The information in this blog post (“post”) is provided for general informational purposes only, no information contained in this post should be construed as legal advice, nor is it intended to be a substitute for legal counsel on any subject matter. No reader of this post should act or refrain from acting on the basis of any information included in, or accessible through this post without seeking the appropriate legal or professional advice from the particular facts and circumstances at issue from a lawyer. This post is protected by intellectual property law and regulations. It may however be shared using appropriate sharing tools provided that our authorship is always acknowledged and this Disclaimer Notice attached

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Frequently Asked

  • Why must I file Annual Returns?

    It is a mandatory statutory requirement under the Companies and Allied Matters Act to file Annual Returns yearly. 

  • Must my Company Secretary be a Lawyer?

    Although it’s ideal to have a lawyer as a company secretary, it is not compulsory for small private businesses.

  • What is an execution clause in a contract?

    This is the section in which the parties sign the contract or agreement.

  • Do I have to physically drop off my product sample at NAFDAC office?

    No, you can choose to have it sent to NAFDAC office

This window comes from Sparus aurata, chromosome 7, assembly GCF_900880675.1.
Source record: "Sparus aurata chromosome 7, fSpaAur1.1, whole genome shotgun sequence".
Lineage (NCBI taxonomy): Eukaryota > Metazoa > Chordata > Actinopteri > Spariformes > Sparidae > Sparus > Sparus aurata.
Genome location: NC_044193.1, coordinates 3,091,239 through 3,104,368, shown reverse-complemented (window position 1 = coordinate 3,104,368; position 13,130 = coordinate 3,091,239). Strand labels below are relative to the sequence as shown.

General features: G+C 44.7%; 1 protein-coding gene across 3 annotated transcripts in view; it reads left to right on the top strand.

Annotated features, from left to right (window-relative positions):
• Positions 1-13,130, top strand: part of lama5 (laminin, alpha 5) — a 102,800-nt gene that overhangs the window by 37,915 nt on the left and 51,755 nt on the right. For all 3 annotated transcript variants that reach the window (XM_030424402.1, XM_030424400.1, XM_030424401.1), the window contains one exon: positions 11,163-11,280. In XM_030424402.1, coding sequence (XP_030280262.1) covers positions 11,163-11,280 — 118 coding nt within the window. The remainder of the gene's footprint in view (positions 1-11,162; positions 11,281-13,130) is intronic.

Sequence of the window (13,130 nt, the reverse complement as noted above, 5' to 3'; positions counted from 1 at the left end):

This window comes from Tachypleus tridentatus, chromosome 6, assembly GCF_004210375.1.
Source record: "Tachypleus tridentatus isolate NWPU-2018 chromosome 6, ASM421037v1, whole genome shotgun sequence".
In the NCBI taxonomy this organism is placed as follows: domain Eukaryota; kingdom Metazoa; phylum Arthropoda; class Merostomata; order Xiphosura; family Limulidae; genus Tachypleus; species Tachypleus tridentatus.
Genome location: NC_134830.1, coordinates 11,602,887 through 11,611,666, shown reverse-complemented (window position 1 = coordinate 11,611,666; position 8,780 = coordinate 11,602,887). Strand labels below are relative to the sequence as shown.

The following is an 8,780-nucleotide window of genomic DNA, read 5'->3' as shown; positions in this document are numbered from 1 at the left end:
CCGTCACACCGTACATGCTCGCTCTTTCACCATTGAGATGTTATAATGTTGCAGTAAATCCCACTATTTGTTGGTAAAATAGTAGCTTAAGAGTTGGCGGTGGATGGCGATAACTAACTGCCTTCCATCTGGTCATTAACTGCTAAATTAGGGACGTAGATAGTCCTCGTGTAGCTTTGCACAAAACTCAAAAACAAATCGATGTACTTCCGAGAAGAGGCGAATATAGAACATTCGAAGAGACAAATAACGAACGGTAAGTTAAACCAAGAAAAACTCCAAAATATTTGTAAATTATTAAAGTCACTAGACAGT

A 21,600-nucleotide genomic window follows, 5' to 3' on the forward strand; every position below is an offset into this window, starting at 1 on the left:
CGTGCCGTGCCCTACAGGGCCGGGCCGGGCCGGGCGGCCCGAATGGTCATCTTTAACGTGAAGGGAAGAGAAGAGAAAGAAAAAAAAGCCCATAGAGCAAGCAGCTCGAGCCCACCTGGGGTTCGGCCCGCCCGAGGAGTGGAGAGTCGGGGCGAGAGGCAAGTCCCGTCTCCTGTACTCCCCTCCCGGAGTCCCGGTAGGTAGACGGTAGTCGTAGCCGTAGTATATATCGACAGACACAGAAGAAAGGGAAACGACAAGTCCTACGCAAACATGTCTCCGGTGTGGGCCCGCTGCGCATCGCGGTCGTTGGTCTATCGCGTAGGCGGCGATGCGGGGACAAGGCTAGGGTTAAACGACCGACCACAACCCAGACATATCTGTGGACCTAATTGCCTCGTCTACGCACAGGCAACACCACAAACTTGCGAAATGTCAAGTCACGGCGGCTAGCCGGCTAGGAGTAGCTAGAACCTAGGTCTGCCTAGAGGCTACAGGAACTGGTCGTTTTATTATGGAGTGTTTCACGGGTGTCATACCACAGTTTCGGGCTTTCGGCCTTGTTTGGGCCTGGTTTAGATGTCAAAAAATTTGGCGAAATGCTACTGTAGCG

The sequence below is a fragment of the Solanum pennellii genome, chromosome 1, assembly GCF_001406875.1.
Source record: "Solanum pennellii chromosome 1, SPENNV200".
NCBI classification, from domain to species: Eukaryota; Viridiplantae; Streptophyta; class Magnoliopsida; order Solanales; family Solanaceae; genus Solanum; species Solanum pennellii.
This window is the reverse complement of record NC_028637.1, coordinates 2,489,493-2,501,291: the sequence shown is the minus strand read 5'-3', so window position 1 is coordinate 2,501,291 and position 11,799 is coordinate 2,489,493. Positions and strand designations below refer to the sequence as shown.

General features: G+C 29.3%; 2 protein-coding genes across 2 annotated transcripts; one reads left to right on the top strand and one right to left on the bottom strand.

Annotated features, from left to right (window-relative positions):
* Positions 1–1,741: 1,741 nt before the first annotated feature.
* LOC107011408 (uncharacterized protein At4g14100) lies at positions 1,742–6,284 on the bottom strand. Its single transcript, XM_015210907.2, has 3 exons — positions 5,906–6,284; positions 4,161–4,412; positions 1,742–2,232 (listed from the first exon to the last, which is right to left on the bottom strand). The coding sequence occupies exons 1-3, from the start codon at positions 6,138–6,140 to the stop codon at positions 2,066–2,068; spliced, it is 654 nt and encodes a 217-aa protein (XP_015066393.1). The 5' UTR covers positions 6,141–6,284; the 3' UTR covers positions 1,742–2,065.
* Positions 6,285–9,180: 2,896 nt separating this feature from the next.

• What is personal data?

    This is any information that can be used to identify an identifiable human person such passport photograph.

  • Does Trademark registration protect my website domain name?

    Yes, it does.

  • When can I start renewal of the registration of my product(s) with NAFDAC?

    You can start renewal 6 months to the date of expiry.

  • Why do i need a Shareholders Agreement?

    You need a Shareholders Agreement to protect your investment in a company.  The shareholders Agreement establishes a fair relationship between all shareholders and sets out how the company is run.

  • What is a trademark?

    A trademark can be any word, sign, symbol or graphic that you apply to your company, goods or services to distinguish them from those of your competitors; for example, a brand, product or company name, or logo. The trademark serves as a badge of origin for your business and its brands and products, and can consist of words, logos, slogans, colours and shapes, or a combination of all of these.